The meaning of grace
David BurchettDavid Burchett's weblog
- 2006 Jul 09
I decided this was a good time to write about grace. Why? Because I needed it desperately this weekend. I wrote a lovely little piece last week about the happiest day of the year. I wrote that I thought picking a day based on circumstances and formulas is silly. I noted smugly that we should choose to focus on the Lord and our joy should come from Him. I wrote that I was going to choose joy that day. What was I thinking? Those who are honest about this journey know that when we determine to be more obedient we are often given pop quizzes. I hate the spiritual pop quizzes as much as I did the academic ones. But they are just as revealing about how I am doing. My pop quiz consisted of work situations that frustrated me and other people conspiring (I thought) to divert my focus and steal my joy. How did I do? I failed the test miserably. I was grumpy. I was discouraged. My joy meter barely moved. Then I remembered my little blog.
Later I regrouped and talked to the Teacher. That is when I remembered again what grace means to me. Yes, I failed miserably. Yes, I was disappointed in myself. Yes, I was a little embarrassed that I had written so boldly and flopped so easily. But here is what poured over my soul from the Holy Spirit.
You are my child.
I love you.
Grace always takes me by surprise. I am not conditioned by this world to expect love and acceptance when I have failed. I am conditioned to expect condemnation, shame, and rejection. But there was the Father God patiently and lovingly dealing with me. Mark McMinn, a professor at Wheaton College, wrote these words in an article in Christianity Today.
“Seeing our sin occurs over a lifetime of pursuing God. Our vision is seldom restored in a single burst of light but with countless rays streaming into our darkened eyes over many years—and always in the midst of amazing grace.”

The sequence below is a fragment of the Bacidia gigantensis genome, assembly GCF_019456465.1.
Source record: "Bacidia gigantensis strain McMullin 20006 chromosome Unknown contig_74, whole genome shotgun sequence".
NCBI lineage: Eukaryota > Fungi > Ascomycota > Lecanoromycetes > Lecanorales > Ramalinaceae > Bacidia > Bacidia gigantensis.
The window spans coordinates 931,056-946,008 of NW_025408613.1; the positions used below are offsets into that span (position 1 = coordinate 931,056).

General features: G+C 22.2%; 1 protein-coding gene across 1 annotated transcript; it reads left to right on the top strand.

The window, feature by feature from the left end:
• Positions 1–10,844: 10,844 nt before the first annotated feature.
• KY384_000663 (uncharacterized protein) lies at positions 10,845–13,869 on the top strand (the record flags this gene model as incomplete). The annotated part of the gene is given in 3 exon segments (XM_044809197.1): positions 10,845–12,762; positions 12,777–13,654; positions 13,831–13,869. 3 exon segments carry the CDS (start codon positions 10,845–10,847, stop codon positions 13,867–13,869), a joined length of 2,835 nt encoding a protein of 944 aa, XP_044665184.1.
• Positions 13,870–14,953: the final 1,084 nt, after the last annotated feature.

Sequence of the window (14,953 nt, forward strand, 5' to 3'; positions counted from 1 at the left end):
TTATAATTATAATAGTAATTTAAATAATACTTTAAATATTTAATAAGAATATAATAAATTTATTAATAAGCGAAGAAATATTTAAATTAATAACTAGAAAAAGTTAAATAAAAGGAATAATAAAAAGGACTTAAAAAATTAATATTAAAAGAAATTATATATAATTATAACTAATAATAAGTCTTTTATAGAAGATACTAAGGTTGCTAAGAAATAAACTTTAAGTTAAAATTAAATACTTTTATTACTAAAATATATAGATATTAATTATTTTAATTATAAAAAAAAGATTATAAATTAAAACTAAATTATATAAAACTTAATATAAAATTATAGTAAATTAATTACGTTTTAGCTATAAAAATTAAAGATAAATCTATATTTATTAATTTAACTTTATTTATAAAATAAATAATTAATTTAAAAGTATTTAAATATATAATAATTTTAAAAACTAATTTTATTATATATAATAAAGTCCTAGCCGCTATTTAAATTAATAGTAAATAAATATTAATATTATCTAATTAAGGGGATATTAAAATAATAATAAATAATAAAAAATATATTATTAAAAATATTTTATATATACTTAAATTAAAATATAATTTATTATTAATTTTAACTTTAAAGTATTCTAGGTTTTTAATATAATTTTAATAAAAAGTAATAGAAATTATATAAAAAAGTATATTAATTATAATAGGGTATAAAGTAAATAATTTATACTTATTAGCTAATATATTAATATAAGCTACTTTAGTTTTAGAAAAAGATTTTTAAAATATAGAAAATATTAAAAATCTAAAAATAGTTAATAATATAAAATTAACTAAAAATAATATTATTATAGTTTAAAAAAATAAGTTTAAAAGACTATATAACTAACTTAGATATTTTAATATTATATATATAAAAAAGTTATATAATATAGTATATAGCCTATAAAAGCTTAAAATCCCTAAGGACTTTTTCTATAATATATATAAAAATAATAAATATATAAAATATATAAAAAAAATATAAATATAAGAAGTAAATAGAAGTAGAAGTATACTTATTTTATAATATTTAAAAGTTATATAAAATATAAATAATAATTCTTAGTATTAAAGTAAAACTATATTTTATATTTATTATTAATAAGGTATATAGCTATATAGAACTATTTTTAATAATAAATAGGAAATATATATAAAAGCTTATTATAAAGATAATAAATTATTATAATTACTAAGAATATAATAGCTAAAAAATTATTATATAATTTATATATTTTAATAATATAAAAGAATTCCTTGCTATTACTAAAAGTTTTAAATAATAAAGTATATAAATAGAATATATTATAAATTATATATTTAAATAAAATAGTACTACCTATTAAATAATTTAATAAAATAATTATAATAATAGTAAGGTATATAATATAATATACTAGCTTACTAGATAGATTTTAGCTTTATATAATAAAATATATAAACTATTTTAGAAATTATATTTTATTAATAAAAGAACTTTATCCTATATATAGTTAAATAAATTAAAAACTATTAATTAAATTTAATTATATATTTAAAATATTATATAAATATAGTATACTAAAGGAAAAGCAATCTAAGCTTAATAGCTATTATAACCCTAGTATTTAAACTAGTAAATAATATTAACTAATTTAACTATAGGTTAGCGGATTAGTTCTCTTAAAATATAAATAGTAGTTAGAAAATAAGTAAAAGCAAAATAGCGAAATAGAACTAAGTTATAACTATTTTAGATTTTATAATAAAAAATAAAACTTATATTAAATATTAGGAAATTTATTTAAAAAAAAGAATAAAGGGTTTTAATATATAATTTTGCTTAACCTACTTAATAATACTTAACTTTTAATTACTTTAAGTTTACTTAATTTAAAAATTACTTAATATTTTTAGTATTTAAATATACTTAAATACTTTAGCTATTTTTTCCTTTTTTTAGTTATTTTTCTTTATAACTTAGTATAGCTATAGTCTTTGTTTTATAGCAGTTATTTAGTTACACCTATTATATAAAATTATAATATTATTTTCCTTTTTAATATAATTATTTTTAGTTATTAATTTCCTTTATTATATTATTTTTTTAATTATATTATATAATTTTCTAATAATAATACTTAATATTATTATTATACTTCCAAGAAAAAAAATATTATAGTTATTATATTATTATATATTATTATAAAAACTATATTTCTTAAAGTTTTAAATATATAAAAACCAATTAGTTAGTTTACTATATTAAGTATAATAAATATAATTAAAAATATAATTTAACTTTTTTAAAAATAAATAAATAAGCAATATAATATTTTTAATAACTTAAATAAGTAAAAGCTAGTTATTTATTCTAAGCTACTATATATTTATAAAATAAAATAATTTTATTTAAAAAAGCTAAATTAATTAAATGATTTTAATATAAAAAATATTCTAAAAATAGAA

That is the power of grace in my life. In His infinite mercy God does not reveal the ugliness of my heart in one gigantic and loveless revelation that would destroy me. He chooses instead to gently chip away at the rough edges of pride, selfishness, and disobedience. The famous artist Michelangelo would often select a block of marble that others thought unsalvageable and then go to work on that ugly hunk of rock. He once remarked, “I saw the angel in the marble and I carved until I set him free.” That is what God’s grace means to me. He sees the beauty in the piece of rock that is me. And He sees the beauty that no one else sees. He lovingly and gently carves away the ugliness until a little beauty begins to come through. But He never gets angry and gives up if another strata of ugly crops up.
That is what grace means to me. Even on the days that I fail miserably I know that I am loved. I am accepted. There is nothing that I can do to make God love me more and nothing I can do to make Him love me less. This is one place where the spiritual hall monitors are apt to jump in and complain about “cheap grace” in the church. Cheap grace means you don’t understand grace. Because grace understood would never translate to making such an amazing act of unmerited mercy trivial or unappreciated.
Paul and Barnabas proclaimed to the assembly that, “We believe it is through the grace of our Lord Jesus that we are saved.” A common acronym for grace is God’s Riches At Christ’s Expense. This weekend I experienced a new acronym for grace.
Most of us know the story of slave trader John Newton who repented of his sin and wrote a popular little tune called Amazing Grace. When he said wretch he knew what he was talking about. At the end of his life Newton said to his friends, "My memory is nearly gone; but I remember two things: That I am a great sinner, and that Christ is a great Savior."
He is indeed.
Amazing Grace. How sweet the sound. That saves and patiently perfects a wretch like me.